Thrown free of Nate’s arms by the tumbling chaos of the crash, Sha lay half-pinned beneath a collapsed outer wall, bloodied and still. He knelt beside her and brushed her hair out of the way. Something began to drip, to splash on her upturned face. He reached up and touched his own cheeks, startled by his tears as they washed the ash and dust from her skin. He put two fingers to her throat and found a pulse, steady and strong, and bowed down to press his forehead to hers. “Hey,” he said. “Hey, c’mon. Need you t’get up. You hear me?”
The relief he felt as her eyes fluttered open was nearly enough to make him laugh, and render him faint. “There she is,” he breathed, dizzied.
“Th’fuck?” she sputtered, coughing. “Quarter?”
“Yeah, Captain. Actually, you know, I saved your life, I think that means I get the ship. Isn’t that how rank works, on this side of the Ridge?”
“You can have it,” she said, staring up at him, trying to concentrate. “Might be fucked, though.”
He looked down at her, keeping his gaze steady on hers, until he could see her eyes focus. “Can you move?” he wondered, stroking her cheek.
She coughed again, nodding, saying, “I think so. Can feel my fingers and toes. Everything hurts, but I don’t think anything’s broken. Miracle of miracles. S’big fuckin wall in the way, though.”
“Gimme a sec, here,” Nate said, and he began to put his shoulder to the half-fallen wall, planting his booted feet and giving a shove. The wall lifted with a shuddering creak, and Nate gritted his teeth, groaning aloud. “Move — move movemovemove!”
Sha scuttled out from beneath the rubble, pulling her legs to her and curling up.
Struggling to hold the wreckage up until she was free, Nate fell with the wall. He cried out, as he twisted out of the way, but didn’t quite manage it. The broken lumber and steel tore open his coat and sliced into his already-broken arm. Blood poured; he clapped a hand to it, kneeling, panting, struggling to catch his breath.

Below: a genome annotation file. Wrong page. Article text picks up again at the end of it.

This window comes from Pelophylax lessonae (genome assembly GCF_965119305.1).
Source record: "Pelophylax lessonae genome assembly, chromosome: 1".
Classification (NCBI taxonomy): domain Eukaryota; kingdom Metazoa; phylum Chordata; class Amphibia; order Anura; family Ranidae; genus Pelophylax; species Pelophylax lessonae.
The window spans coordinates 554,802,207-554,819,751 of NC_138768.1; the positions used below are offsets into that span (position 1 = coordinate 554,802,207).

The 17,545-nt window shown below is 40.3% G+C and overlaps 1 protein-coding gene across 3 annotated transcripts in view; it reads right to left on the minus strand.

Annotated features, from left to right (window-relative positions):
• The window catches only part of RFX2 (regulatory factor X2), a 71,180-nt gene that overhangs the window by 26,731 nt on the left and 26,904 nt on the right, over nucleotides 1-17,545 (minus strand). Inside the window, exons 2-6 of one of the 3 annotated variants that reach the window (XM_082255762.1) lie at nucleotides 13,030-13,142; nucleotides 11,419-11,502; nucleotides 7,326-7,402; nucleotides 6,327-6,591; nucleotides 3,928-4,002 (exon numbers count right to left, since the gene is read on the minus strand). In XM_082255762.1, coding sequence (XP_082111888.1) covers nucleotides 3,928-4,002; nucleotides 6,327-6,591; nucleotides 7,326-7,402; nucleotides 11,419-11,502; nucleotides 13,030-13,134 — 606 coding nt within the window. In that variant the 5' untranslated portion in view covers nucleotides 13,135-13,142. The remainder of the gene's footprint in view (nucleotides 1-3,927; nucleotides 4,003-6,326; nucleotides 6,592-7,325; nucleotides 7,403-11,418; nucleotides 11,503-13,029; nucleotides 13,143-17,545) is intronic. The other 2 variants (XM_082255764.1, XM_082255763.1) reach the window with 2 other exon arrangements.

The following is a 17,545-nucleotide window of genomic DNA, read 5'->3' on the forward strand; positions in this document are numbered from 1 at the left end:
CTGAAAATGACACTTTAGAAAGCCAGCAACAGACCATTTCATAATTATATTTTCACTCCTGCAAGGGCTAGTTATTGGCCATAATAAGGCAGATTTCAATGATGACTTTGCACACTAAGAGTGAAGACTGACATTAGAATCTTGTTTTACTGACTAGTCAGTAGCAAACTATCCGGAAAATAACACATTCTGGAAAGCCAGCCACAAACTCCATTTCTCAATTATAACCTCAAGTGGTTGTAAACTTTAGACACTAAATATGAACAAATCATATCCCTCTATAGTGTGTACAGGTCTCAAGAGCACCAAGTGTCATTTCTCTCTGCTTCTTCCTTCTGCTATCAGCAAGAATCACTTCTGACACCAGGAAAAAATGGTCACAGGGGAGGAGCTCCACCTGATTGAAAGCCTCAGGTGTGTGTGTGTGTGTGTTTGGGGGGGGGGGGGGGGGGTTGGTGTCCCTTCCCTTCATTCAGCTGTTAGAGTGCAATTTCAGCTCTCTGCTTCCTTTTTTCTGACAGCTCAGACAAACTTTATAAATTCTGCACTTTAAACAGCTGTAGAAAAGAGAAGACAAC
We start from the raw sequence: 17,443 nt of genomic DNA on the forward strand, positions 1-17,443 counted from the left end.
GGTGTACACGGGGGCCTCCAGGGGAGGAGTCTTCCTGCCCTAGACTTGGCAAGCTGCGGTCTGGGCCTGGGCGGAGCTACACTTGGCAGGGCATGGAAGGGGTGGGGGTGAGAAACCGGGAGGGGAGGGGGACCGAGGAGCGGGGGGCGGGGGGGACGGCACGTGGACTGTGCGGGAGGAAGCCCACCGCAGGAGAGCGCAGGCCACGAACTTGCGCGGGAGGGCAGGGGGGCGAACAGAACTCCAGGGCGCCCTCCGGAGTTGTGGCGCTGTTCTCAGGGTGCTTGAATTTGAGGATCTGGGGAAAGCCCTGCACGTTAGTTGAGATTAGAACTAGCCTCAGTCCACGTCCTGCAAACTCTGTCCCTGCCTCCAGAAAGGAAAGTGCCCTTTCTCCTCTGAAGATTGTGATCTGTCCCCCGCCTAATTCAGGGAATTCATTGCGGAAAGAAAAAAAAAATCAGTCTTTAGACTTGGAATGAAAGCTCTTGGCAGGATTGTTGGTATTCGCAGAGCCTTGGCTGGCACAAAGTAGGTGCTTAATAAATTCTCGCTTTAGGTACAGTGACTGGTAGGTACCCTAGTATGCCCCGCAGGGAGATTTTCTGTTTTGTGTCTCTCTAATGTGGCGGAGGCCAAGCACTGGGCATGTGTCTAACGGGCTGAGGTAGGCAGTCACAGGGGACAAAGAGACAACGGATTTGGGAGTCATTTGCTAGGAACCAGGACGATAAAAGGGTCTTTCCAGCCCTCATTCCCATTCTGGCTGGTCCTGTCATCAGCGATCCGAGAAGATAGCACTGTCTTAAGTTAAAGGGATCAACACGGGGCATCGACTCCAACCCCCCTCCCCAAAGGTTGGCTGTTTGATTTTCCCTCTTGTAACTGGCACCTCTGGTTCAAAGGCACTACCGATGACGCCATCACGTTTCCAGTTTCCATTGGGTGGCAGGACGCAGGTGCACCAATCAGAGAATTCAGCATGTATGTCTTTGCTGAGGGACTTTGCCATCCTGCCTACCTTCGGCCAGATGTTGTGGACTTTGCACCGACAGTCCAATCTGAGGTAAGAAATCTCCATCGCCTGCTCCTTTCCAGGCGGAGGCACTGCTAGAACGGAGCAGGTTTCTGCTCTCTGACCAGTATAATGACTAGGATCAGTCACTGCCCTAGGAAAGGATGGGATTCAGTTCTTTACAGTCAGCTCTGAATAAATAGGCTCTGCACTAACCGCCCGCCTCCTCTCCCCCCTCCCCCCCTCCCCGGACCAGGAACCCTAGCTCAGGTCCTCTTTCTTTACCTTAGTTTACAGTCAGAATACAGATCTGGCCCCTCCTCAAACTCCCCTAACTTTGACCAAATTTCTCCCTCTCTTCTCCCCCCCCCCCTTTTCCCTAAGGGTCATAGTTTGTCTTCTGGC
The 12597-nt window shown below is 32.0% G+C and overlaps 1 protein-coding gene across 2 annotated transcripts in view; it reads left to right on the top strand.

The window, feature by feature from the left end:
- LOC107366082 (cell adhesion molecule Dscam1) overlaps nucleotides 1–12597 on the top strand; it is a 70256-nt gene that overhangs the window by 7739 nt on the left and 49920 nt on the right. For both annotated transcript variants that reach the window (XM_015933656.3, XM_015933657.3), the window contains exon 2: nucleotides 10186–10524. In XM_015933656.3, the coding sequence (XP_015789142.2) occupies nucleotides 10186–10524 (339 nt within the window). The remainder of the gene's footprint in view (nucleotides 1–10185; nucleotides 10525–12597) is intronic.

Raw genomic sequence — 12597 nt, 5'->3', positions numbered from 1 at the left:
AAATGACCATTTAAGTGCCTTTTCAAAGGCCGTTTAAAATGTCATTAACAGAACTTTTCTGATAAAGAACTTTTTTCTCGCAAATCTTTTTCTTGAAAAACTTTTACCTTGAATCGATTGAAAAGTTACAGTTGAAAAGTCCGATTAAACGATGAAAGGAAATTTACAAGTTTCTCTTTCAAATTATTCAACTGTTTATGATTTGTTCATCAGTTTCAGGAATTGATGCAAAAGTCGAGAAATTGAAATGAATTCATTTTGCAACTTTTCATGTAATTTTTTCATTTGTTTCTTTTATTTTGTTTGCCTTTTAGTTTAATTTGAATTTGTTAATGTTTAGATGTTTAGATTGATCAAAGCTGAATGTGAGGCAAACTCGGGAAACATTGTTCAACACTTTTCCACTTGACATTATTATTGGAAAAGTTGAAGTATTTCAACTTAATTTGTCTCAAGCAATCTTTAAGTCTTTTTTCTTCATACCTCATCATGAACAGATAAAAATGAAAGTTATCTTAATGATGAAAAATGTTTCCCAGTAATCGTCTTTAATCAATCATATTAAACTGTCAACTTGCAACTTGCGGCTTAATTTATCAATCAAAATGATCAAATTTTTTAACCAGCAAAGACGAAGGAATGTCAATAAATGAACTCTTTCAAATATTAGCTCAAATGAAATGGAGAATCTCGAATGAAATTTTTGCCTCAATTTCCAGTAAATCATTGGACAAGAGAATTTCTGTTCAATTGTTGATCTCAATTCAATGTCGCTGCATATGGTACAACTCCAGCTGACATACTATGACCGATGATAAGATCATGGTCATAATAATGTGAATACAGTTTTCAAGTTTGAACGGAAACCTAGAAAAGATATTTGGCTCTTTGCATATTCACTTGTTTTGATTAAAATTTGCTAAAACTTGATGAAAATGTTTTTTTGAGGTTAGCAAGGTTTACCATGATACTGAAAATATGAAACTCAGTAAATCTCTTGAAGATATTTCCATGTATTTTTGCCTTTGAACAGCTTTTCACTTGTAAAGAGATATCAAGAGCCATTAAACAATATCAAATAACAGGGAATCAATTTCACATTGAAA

“Shit–” Sha hissed, pulling her bandana off. She tore off one of the ragged sleeves of Nate’s shirt, wadded it up, and used the bandana to tie it tight against his skin. “C’mon you big baby,” she said, clapping his good shoulder. “Let’s get moving,” she said, moving to stand, to offer him a hand.
They stood together, in the hulking ruin of the TS Jacob, holding one another, simply breathing. Nothing new looked like it would fall in; nothing was in imminent danger of exploding. They didn’t have to run. Not just yet. Hell, for all they knew, the army was already outside, waiting.
Finally, they picked their way through the shattered remains, grabbing up a little food and med supplies, some rope, stuffing it into two backpacks, and stepped outside of the ship, onto the broken, smoking earth. In the distance, they could hear sirens, horses, explosions, and the storm itself was still building — a light rain had begun to fall.
Nathan O’Malley looked up at the sky, and burst into laughter.
“Shit, did you hit your head?” Sha wondered, looking back at him.
“You owe me a bottle,” he said, barely managing it through the hiccuped giddiness.
“What?” Sha snorted. “You’re really thinking about that right now?”
“Pfft.” Nate’s dismissive manner was evident. “You’re just pissed ’cause you lost. We’re walking away from this. You owe me a bottle.”
“Fine, fine,” Sha said, rolling her eyes and waving a hand at him.
They stopped, staring out at the battlefield — Ilonan forces had engaged some of the crew, but it looked like a group of them were headed for the trees in the distance; they were cresting a hill and headed out of sight. Nate hoped against hope they might all make it, somehow.
“No army coming this way yet,” Nate noted, looking around.
“They’ll come,” she countered.
“Wanna bet? They think we’re already dead, don’t they?”
“I’m through making bets with you,” Sha said, smirking. “Although I’m glad I just lost this one. Fuck, I’ll even buy you two bottles, if we ever get out of this shithole.”
Nate rolled his eyes, saying “I’m going to need a fucking drink way before we get out of Ilona. Besides — it’s not such a bad place. Might even be beautiful. If it weren’t for all the, y’know, death and destruction.”
* * *